During the past couple of weeks we have offered the children a selection of materials, clothes pins, pipe cleaners, wiki-stix and a variety of papers. Butterflies, people and bugs were made.  A spider made on Friday was left and discovered by different children the following week.

Caroline picks up the spider and notices how it was made.  We each begin to make one.
You roll it…..you have to do black (legs)
Ellie and Sam join us…
Ellie – 14 legs!  I have all the colorful ones.
I count the legs on my spider 1…2…3…4…oh, I need a lot more legs
Caroline – No. You only need 4!
But Ellie said I need 14?
Sam –  No.  That’s done….2 more actually, you need 6 legs.
What’s next?
Caroline –  Eyes.
Ellie – I’m only doing 4…5 legs.  Mine’s going to be a tarantula!
Caroline –   No.  They have 14 legs
Ellie – Oh that’s a lot Caroline!

Caroline – Make a line for the eyes (with wiki-stix)
Ellie – Mine has long legs
Is it a Daddy Long Legs?
No!  No!  It’s a tarantula.  My dad doesn’t like tarantulas….or spiders.
I don’t mind small spiders – I might not be happy if I saw a tarantula!
Caroline –  It’s a good thing. We’re never gonna see a tarantula.  You know where tarantulas live? … The desert!  I saw a lady going to Martha’s Vineyard who was going to the desert!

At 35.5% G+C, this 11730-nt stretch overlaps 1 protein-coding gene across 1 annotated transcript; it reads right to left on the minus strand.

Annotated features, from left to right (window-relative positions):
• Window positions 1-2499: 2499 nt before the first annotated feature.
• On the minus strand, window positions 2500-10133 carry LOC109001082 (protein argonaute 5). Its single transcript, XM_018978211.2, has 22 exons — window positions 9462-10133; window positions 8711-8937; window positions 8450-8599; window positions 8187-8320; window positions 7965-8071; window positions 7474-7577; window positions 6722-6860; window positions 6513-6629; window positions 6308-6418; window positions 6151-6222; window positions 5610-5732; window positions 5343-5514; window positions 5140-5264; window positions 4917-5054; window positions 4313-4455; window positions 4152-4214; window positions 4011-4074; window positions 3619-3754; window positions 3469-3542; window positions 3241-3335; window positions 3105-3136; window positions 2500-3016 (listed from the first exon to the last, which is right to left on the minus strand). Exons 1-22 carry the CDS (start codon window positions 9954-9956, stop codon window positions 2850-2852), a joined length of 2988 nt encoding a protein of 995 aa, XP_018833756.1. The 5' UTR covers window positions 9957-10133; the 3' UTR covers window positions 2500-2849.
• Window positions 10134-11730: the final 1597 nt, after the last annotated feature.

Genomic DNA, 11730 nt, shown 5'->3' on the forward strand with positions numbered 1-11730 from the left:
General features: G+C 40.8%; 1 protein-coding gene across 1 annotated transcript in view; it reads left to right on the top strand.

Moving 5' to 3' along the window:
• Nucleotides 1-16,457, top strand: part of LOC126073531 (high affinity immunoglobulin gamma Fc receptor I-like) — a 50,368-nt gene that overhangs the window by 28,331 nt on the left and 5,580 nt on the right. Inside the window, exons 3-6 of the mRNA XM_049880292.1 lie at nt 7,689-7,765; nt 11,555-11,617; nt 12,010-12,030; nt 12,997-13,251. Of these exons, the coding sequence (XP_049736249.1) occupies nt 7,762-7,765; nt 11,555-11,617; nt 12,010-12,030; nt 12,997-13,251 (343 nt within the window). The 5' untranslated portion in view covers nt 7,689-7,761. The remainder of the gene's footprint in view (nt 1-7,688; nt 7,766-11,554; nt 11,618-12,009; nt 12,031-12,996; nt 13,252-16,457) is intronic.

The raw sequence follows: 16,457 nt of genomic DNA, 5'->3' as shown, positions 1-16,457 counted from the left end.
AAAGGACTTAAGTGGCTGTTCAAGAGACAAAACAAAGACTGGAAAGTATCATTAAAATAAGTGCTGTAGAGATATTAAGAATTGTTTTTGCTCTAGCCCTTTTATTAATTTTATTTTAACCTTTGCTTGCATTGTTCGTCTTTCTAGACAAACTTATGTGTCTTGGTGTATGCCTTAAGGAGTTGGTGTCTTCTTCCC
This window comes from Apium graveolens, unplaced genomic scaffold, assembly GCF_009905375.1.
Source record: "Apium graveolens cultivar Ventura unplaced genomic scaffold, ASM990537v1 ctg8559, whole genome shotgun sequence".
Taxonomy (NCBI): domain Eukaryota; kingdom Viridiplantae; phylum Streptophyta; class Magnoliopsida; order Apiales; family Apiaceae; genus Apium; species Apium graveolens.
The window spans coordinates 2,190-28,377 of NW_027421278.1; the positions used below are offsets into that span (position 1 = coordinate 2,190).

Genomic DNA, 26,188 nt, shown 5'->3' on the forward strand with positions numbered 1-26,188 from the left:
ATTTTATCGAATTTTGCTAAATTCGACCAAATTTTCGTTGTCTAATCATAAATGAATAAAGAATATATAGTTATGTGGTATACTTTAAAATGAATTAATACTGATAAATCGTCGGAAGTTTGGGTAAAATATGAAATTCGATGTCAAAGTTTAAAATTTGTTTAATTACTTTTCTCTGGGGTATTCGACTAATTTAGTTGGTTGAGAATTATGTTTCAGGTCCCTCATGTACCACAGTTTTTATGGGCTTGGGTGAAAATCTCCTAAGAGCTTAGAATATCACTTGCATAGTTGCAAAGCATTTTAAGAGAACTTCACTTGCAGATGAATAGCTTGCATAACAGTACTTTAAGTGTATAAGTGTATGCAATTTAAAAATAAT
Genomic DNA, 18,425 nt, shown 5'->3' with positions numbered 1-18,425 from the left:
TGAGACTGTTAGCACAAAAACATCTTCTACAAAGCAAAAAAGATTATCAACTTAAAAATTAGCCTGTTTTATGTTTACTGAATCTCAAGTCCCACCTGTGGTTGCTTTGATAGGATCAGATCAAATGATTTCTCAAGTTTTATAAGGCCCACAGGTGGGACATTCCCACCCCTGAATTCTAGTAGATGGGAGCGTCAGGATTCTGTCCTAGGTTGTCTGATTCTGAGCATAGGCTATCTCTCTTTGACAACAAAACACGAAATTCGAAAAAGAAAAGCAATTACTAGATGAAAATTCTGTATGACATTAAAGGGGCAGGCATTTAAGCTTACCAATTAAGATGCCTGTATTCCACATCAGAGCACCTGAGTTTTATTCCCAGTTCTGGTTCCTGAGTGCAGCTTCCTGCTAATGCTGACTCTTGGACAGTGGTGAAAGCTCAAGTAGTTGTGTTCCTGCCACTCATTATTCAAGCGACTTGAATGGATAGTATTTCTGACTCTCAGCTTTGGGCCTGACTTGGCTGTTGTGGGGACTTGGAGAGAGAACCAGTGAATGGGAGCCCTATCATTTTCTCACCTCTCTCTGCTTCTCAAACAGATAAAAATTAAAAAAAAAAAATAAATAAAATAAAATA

Is there a desert on Martha’s Vineyard?
Caroline – No!
Ellie – Mine has really, long legs.  Now I’m doing purple for the bad eyes.  The spider has lived in the desert for 165 million years.
What do spiders eat in the desert?
Caroline – Spiders don’t eat!
They don’t?  I thought they made webs to catch food.
Caroline – No.  This is sad to say….there is no food in the desert.  All the water washed up the food.
Sam – I’ve been in the desert.
What did you see?
Sam – No tarantulas!  I saw an elephant
Caroline – I bet you saw a camel.
Caroline moves her tarantula over to Ellie’s – Look at my tarantula.  Mine can be a baby.

This moves the conversation away from the desert as Will joins us at the table and picks up one of the spiders

This might be a spider.  This needs much more legs. He counts the legs.  1,2,3,4,5,6.  They have 8!  It has 6.  It needs 8.  So I need this one, and this one. (Will chooses 2 more legs and adds them to the spider.)  There.  Eight legs!

As the children build their spiders they share their knowledge.  Though much of what they say is inaccurate there is also much that is accurate: spiders have many legs, there are different kinds of spiders, tarantulas don’t live in Lincoln, the desert is a different environment with different inhabitants, 4 + 2 = 6.  As adults we could just give the children the facts – spiders have eight legs, but if we wait the children may very well come up with that fact by themselves and others besides.